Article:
On Mon, Jan 10, 2011 at 9:45 PM, Nicolae Mihalache <xproma...@gmail.com>wrote:
> I recently started to use GPB, great software! :)
> But I have noticed in java that it is impossible to create a message
> containing a "bytes" fields without copying some buffers around. For
> example if I have a encoded message of 1MB with a few regular fields
> and one big bytes field, decoding the message will make a copy of the
> entire buffer instead of keeping a reference to it.
We are actually looking at fixing this by allowing ByteStrings to share
> Even worse when encoding: if I read some data from file, does not seem
> possible to put it directly into a ByteString so I have to make first
> a byte, then copy it into the ByteString and when encoding, it makes
> yet another byte.
ByteString provides multiple methods of construction. One is to copy from a
byte array. Another is to use an OutputStream that writes into a
ByteString. In future versions, we are looking at making it possible to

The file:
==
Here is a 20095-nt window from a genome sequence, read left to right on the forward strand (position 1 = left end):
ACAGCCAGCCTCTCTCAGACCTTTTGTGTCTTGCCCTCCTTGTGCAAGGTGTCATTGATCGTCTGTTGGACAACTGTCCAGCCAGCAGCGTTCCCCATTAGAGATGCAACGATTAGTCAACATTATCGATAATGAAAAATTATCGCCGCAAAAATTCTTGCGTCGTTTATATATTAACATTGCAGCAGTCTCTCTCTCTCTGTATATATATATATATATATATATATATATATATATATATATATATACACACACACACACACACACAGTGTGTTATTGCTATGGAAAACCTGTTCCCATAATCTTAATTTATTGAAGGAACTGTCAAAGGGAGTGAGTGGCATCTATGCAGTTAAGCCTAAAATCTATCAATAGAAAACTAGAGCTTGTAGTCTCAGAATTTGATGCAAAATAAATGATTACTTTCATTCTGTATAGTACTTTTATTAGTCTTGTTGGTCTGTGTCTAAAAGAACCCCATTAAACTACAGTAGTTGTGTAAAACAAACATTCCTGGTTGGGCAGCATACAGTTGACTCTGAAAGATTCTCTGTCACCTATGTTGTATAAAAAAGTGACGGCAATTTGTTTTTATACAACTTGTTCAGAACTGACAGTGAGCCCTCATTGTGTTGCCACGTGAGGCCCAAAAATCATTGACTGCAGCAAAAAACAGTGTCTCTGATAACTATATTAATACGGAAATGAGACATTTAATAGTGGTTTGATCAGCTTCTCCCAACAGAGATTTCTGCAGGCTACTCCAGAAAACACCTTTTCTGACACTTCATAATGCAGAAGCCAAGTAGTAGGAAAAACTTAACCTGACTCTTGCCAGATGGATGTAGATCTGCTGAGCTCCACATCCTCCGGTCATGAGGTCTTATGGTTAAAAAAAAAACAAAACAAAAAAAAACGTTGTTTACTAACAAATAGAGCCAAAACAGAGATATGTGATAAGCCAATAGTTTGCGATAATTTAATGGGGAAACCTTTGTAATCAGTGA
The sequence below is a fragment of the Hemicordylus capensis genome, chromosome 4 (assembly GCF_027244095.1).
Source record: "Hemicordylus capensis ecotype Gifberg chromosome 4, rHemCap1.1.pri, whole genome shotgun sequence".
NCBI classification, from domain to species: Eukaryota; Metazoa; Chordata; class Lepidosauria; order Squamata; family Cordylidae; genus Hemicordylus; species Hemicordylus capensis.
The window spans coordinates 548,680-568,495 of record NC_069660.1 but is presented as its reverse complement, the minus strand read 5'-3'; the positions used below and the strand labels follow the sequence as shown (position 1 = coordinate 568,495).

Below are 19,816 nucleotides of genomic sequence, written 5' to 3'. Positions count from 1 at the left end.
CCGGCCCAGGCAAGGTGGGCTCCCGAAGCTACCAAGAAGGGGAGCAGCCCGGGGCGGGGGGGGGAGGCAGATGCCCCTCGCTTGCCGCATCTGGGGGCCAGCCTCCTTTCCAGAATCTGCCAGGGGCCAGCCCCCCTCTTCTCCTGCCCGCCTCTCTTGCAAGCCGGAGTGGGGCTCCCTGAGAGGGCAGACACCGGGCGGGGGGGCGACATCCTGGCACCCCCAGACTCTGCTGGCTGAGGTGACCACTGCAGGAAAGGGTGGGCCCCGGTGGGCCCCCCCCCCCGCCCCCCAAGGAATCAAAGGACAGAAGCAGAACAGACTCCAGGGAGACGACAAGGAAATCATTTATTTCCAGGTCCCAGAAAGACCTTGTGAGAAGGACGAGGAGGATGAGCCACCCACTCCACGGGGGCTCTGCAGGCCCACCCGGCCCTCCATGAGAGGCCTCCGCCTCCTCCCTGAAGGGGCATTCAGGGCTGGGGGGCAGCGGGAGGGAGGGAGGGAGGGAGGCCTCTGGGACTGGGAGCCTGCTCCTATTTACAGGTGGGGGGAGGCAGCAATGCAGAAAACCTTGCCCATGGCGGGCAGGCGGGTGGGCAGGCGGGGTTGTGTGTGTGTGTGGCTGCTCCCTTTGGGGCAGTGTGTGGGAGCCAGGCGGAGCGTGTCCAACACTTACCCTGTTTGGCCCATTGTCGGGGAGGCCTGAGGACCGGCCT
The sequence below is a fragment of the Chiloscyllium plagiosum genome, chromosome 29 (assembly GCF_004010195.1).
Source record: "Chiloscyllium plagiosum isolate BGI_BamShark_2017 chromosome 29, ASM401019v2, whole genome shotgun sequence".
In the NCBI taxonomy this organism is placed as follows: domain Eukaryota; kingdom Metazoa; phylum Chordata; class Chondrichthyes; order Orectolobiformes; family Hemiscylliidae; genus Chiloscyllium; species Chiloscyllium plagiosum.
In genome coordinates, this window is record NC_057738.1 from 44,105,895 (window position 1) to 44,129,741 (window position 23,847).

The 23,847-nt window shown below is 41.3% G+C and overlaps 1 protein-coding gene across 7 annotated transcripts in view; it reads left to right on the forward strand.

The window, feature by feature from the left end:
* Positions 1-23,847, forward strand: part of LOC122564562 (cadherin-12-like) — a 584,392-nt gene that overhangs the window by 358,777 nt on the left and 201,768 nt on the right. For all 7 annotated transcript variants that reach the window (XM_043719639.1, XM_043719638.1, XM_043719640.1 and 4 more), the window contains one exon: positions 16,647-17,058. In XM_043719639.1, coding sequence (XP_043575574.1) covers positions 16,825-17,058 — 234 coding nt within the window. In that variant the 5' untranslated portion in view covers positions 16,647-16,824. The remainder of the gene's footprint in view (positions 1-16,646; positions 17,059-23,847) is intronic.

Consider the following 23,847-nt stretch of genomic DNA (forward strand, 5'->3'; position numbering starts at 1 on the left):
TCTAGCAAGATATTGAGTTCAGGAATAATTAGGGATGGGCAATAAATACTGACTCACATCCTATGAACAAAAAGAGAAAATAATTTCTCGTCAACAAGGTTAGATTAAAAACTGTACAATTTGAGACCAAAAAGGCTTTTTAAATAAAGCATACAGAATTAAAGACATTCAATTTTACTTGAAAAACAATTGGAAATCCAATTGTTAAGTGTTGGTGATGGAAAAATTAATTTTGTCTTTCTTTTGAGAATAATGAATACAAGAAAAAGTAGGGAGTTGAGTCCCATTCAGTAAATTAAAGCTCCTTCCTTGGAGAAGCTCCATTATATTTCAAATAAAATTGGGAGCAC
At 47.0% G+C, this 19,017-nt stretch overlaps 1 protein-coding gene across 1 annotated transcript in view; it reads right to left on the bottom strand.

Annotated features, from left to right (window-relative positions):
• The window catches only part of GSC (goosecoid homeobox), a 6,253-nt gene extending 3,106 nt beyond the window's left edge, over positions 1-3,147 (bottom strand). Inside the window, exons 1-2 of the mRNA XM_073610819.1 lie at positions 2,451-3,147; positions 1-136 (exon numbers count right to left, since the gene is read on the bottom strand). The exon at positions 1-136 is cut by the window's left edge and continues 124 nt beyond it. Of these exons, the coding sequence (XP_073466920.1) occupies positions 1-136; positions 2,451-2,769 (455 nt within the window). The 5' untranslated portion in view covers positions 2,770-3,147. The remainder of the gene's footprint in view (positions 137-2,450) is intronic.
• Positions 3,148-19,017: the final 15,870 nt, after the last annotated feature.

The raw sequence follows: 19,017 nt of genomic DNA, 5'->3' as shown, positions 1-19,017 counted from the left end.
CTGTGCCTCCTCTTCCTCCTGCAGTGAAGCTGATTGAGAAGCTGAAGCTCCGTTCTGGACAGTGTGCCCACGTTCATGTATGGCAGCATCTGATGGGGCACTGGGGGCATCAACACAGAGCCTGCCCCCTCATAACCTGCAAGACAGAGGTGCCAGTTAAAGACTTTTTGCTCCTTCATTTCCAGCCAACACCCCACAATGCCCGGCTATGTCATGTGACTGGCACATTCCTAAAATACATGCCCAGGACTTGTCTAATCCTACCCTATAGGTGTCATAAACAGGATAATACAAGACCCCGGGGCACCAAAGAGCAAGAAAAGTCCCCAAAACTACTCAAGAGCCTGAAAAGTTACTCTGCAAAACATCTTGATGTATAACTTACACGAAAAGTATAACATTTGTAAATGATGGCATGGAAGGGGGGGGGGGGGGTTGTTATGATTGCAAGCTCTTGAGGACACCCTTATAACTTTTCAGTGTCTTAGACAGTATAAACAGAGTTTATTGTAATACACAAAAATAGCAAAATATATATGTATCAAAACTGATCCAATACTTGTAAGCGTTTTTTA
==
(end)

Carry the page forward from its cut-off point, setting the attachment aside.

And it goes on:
concatenate ByteStrings without a copy.
But yes, if you start with a byte, and you want a ByteString with the same
content, you are going to need to make a copy, because ByteString has to
> So my question: is it possible to make an exception from the
> immutability for the "bytes" fields and use java.nio.ByteBuffers
> instead of ByteStrings?
No, sorry, making any exception to immutability would end up unraveling the
whole library. You can go from ByteString to ByteBuffer without a copy (by
calling asReadOnlyByteBuffer()), but you can't go the other way, because
there is no way to know given a ByteBuffer pointer whether or not someone
might be able to modify it in the future.
Storing ByteBuffer in message objects directly has additional problems.
ByteBuffer is a stateful class -- it maintains a pointer to the current
read location, for example. So a protocol message object with ByteBuffers
inside it would be thread-hostile no matter how you look at it. This just
leads to too many problems...
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